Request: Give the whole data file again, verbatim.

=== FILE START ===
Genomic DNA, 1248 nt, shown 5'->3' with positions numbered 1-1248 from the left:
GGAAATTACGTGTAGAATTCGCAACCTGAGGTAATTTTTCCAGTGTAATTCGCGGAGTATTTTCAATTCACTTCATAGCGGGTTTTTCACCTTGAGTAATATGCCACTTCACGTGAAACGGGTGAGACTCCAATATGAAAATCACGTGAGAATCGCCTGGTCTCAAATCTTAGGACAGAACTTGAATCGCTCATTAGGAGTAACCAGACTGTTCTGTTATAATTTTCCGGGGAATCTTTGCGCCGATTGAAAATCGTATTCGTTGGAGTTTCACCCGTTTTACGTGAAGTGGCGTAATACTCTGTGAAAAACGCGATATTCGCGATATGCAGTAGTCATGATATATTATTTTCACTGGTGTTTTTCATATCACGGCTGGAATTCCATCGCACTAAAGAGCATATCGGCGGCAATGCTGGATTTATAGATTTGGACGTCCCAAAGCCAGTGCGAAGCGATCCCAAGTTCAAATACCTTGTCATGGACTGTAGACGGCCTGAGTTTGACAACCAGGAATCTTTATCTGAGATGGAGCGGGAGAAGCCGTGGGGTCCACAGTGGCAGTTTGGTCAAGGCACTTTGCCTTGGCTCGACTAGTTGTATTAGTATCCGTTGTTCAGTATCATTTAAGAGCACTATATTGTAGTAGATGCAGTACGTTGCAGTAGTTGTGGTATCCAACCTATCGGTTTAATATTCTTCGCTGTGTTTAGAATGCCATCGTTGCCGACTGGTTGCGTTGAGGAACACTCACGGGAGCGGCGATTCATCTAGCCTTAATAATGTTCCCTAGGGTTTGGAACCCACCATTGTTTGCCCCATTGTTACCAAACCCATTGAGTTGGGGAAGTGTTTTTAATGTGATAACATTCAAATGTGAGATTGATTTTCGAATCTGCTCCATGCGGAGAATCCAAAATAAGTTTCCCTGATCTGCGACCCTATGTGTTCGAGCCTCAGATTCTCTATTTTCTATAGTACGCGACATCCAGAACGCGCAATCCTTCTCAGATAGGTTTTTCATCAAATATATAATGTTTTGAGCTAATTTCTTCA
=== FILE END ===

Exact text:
Genomic DNA, 1248 nt, shown 5'->3' with positions numbered 1-1248 from the left:
GGAAATTACGTGTAGAATTCGCAACCTGAGGTAATTTTTCCAGTGTAATTCGCGGAGTATTTTCAATTCACTTCATAGCGGGTTTTTCACCTTGAGTAATATGCCACTTCACGTGAAACGGGTGAGACTCCAATATGAAAATCACGTGAGAATCGCCTGGTCTCAAATCTTAGGACAGAACTTGAATCGCTCATTAGGAGTAACCAGACTGTTCTGTTATAATTTTCCGGGGAATCTTTGCGCCGATTGAAAATCGTATTCGTTGGAGTTTCACCCGTTTTACGTGAAGTGGCGTAATACTCTGTGAAAAACGCGATATTCGCGATATGCAGTAGTCATGATATATTATTTTCACTGGTGTTTTTCATATCACGGCTGGAATTCCATCGCACTAAAGAGCATATCGGCGGCAATGCTGGATTTATAGATTTGGACGTCCCAAAGCCAGTGCGAAGCGATCCCAAGTTCAAATACCTTGTCATGGACTGTAGACGGCCTGAGTTTGACAACCAGGAATCTTTATCTGAGATGGAGCGGGAGAAGCCGTGGGGTCCACAGTGGCAGTTTGGTCAAGGCACTTTGCCTTGGCTCGACTAGTTGTATTAGTATCCGTTGTTCAGTATCATTTAAGAGCACTATATTGTAGTAGATGCAGTACGTTGCAGTAGTTGTGGTATCCAACCTATCGGTTTAATATTCTTCGCTGTGTTTAGAATGCCATCGTTGCCGACTGGTTGCGTTGAGGAACACTCACGGGAGCGGCGATTCATCTAGCCTTAATAATGTTCCCTAGGGTTTGGAACCCACCATTGTTTGCCCCATTGTTACCAAACCCATTGAGTTGGGGAAGTGTTTTTAATGTGATAACATTCAAATGTGAGATTGATTTTCGAATCTGCTCCATGCGGAGAATCCAAAATAAGTTTCCCTGATCTGCGACCCTATGTGTTCGAGCCTCAGATTCTCTATTTTCTATAGTACGCGACATCCAGAACGCGCAATCCTTCTCAGATAGGTTTTTCATCAAATATATAATGTTTTGAGCTAATTTCTTCA